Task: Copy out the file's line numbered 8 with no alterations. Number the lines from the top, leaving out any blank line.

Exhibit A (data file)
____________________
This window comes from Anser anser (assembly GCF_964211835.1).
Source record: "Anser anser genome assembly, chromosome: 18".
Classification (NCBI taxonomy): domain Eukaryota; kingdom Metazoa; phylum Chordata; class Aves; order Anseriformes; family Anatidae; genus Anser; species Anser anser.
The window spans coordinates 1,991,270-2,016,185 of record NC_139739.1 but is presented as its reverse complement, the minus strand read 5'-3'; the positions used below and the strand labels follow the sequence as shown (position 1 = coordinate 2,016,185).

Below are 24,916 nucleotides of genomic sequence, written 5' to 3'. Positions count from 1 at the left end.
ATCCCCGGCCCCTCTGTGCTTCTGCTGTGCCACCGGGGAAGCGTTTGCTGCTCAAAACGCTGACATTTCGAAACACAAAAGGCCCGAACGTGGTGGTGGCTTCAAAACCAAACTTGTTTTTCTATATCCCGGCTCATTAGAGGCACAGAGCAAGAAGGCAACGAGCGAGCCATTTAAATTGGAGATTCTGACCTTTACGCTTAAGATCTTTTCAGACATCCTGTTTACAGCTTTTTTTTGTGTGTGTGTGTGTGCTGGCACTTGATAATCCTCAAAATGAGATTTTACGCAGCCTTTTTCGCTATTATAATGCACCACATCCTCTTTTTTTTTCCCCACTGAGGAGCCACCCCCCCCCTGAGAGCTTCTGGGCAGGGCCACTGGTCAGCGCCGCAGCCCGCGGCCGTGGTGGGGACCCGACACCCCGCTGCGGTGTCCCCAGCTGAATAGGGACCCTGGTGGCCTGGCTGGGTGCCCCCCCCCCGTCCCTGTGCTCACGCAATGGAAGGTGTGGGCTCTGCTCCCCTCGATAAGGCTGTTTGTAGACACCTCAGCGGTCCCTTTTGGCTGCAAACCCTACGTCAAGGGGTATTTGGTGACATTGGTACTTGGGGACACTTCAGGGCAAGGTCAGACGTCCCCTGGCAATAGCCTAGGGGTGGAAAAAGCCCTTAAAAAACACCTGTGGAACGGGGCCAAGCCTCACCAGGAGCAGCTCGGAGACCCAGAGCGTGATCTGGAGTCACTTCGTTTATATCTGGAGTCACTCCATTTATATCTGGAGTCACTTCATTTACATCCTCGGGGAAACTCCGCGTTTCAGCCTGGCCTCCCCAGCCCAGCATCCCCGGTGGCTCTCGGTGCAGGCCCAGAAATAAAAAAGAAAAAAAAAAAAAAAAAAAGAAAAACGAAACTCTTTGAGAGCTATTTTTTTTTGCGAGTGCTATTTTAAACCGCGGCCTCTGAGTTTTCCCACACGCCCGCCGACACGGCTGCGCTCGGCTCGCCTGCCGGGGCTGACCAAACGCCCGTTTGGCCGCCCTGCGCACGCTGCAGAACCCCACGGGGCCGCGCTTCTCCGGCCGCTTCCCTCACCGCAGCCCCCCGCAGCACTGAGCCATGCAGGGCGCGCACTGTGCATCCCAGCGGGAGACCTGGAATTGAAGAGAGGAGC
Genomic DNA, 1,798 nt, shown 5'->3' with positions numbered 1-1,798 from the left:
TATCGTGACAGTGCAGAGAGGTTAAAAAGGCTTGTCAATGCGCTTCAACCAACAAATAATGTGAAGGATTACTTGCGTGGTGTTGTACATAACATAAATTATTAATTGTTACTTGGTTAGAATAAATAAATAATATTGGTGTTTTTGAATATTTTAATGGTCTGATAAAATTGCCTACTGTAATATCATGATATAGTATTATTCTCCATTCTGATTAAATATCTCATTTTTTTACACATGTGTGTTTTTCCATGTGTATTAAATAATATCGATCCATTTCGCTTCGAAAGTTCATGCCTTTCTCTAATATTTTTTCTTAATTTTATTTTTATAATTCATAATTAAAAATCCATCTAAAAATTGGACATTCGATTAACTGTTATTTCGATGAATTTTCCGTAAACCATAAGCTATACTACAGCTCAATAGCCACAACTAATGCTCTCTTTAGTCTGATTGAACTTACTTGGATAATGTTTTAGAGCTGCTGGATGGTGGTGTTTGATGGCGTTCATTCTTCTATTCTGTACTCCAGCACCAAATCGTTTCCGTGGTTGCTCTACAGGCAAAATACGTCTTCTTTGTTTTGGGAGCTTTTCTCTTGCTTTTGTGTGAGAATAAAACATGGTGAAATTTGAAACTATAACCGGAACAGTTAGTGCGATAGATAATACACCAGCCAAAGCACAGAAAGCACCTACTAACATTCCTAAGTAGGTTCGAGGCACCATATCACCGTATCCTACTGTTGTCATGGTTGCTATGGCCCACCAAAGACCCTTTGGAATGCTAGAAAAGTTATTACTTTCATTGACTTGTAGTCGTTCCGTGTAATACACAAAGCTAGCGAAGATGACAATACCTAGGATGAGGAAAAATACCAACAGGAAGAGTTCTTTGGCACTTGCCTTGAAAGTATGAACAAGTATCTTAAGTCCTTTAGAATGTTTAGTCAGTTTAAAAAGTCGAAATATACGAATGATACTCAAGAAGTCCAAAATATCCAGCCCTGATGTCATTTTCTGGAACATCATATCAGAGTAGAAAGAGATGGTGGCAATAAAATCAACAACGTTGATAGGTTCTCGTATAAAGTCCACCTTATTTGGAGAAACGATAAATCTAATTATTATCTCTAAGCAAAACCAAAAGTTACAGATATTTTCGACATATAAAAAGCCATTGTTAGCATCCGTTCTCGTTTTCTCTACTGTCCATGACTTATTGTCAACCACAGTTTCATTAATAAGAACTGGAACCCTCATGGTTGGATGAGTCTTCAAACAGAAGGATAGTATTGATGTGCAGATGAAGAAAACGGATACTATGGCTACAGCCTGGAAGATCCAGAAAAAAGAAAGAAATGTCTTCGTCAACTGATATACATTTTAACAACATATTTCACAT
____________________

TATCGTGACAGTGCAGAGAGGTTAAAAAGGCTTGTCAATGCGCTTCAACCAACAAATAATGTGAAGGATTACTTGCGTGGTGTTGTACATAACATAAATTATTAATTGTTACTTGGTTAGAATAAATAAATAATATTGGTGTTTTTGAATATTTTAATGGTCTGATAAAATTGCCTACTGTAATATCATGATATAGTATTATTCTCCATTCTGATTAAATATCTCATTTTTTTACACATGTGTGTTTTTCCATGTGTATTAAATAATATCGATCCATTTCGCTTCGAAAGTTCATGCCTTTCTCTAATATTTTTTCTTAATTTTATTTTTATAATTCATAATTAAAAATCCATCTAAAAATTGGACATTCGATTAACTGTTATTTCGATGAATTTTCCGTAAACCATAAGCTATACTACAGCTCAATAGCCACAACTAATGCTCTCTTTAGTCTGATTGAACTTACTTGGATAATGTTTTAGAGCTGCTGGATGGTGGTGTTTGATGGCGTTCATTCTTCTATTCTGTACTCCAGCACCAAATCGTTTCCGTGGTTGCTCTACAGGCAAAATACGTCTTCTTTGTTTTGGGAGCTTTTCTCTTGCTTTTGTGTGAGAATAAAACATGGTGAAATTTGAAACTATAACCGGAACAGTTAGTGCGATAGATAATACACCAGCCAAAGCACAGAAAGCACCTACTAACATTCCTAAGTAGGTTCGAGGCACCATATCACCGTATCCTACTGTTGTCATGGTTGCTATGGCCCACCAAAGACCCTTTGGAATGCTAGAAAAGTTATTACTTTCATTGACTTGTAGTCGTTCCGTGTAATACACAAAGCTAGCGAAGATGACAATACCTAGGATGAGGAAAAATACCAACAGGAAGAGTTCTTTGGCACTTGCCTTGAAAGTATGAACAAGTATCTTAAGTCCTTTAGAATGTTTAGTCAGTTTAAAAAGTCGAAATATACGAATGATACTCAAGAAGTCCAAAATATCCAGCCCTGATGTCATTTTCTGGAACATCATATCAGAGTAGAAAGAGATGGTGGCAATAAAATCAACAACGTTGATAGGTTCTCGTATAAAGTCCACCTTATTTGGAGAAACGATAAATCTAATTATTATCTCTAAGCAAAACCAAAAGTTACAGATATTTTCGACATATAAAAAGCCATTGTTAGCATCCGTTCTCGTTTTCTCTACTGTCCATGACTTATTGTCAACCACAGTTTCATTAATAAGAACTGGAACCCTCATGGTTGGATGAGTCTTCAAACAGAAGGATAGTATTGATGTGCAGATGAAGAAAACGGATACTATGGCTACAGCCTGGAAGATCCAGAAAAAAGAAAGAAATGTCTTCGTCAACTGATATACATTTTAACAACATATTTCACAT